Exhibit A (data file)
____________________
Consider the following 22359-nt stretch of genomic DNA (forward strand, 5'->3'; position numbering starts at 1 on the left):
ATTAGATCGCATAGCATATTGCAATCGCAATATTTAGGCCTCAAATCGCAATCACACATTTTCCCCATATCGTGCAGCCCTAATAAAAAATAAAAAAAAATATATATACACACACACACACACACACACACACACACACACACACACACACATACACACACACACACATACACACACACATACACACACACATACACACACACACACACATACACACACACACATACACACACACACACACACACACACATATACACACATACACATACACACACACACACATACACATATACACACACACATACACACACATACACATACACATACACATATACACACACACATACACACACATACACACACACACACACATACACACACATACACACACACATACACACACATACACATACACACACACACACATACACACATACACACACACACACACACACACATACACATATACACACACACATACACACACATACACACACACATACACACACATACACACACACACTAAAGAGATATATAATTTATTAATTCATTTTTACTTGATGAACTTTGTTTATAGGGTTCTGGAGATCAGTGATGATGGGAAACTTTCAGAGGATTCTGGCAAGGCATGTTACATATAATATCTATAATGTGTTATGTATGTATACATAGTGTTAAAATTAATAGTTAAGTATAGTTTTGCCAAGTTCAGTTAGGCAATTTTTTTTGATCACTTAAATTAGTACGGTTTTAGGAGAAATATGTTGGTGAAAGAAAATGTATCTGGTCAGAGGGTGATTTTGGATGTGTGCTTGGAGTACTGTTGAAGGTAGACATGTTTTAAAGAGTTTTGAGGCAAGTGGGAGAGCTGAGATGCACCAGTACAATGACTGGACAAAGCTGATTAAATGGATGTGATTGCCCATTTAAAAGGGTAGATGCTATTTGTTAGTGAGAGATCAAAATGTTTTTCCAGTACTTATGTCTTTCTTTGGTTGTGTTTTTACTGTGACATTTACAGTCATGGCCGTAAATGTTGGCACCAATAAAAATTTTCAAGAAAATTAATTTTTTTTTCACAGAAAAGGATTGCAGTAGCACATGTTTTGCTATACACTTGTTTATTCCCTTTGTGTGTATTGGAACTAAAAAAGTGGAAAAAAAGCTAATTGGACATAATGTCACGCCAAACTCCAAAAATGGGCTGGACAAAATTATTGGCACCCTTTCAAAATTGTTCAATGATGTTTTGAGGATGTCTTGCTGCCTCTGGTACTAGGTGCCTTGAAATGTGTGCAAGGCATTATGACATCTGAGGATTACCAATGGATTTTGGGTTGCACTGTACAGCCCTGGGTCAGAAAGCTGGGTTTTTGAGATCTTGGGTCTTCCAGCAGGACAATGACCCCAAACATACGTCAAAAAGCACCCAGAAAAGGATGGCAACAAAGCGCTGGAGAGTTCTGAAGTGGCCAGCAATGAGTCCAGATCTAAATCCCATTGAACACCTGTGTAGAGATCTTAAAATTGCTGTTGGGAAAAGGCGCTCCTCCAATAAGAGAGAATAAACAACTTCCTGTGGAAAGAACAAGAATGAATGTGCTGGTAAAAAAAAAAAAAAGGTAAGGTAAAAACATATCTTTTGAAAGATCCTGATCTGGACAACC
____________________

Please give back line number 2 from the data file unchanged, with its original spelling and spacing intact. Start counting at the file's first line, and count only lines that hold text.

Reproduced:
ATTAGATCGCATAGCATATTGCAATCGCAATATTTAGGCCTCAAATCGCAATCACACATTTTCCCCATATCGTGCAGCCCTAATAAAAAATAAAAAAAAATATATATACACACACACACACACACACACACACACACACACACACACACACATACACACACACACACATACACACACACATACACACACACATACACACACACACACACATACACACACACACATACACACACACACACACACACACACATATACACACATACACATACACACACACACACATACACATATACACACACACATACACACACATACACATACACATACACATATACACACACACATACACACACATACACACACACACACACATACACACACATACACACACACATACACACACATACACATACACACACACACACATACACACATACACACACACACACACACACACATACACATATACACACACACATACACACACATACACACACACATACACACACATACACACACACACTAAAGAGATATATAATTTATTAATTCATTTTTACTTGATGAACTTTGTTTATAGGGTTCTGGAGATCAGTGATGATGGGAAACTTTCAGAGGATTCTGGCAAGGCATGTTACATATAATATCTATAATGTGTTATGTATGTATACATAGTGTTAAAATTAATAGTTAAGTATAGTTTTGCCAAGTTCAGTTAGGCAATTTTTTTTGATCACTTAAATTAGTACGGTTTTAGGAGAAATATGTTGGTGAAAGAAAATGTATCTGGTCAGAGGGTGATTTTGGATGTGTGCTTGGAGTACTGTTGAAGGTAGACATGTTTTAAAGAGTTTTGAGGCAAGTGGGAGAGCTGAGATGCACCAGTACAATGACTGGACAAAGCTGATTAAATGGATGTGATTGCCCATTTAAAAGGGTAGATGCTATTTGTTAGTGAGAGATCAAAATGTTTTTCCAGTACTTATGTCTTTCTTTGGTTGTGTTTTTACTGTGACATTTACAGTCATGGCCGTAAATGTTGGCACCAATAAAAATTTTCAAGAAAATTAATTTTTTTTTCACAGAAAAGGATTGCAGTAGCACATGTTTTGCTATACACTTGTTTATTCCCTTTGTGTGTATTGGAACTAAAAAAGTGGAAAAAAAGCTAATTGGACATAATGTCACGCCAAACTCCAAAAATGGGCTGGACAAAATTATTGGCACCCTTTCAAAATTGTTCAATGATGTTTTGAGGATGTCTTGCTGCCTCTGGTACTAGGTGCCTTGAAATGTGTGCAAGGCATTATGACATCTGAGGATTACCAATGGATTTTGGGTTGCACTGTACAGCCCTGGGTCAGAAAGCTGGGTTTTTGAGATCTTGGGTCTTCCAGCAGGACAATGACCCCAAACATACGTCAAAAAGCACCCAGAAAAGGATGGCAACAAAGCGCTGGAGAGTTCTGAAGTGGCCAGCAATGAGTCCAGATCTAAATCCCATTGAACACCTGTGTAGAGATCTTAAAATTGCTGTTGGGAAAAGGCGCTCCTCCAATAAGAGAGAATAAACAACTTCCTGTGGAAAGAACAAGAATGAATGTGCTGGTAAAAAAAAAAAAAAGGTAAGGTAAAAACATATCTTTTGAAAGATCCTGATCTGGACAACC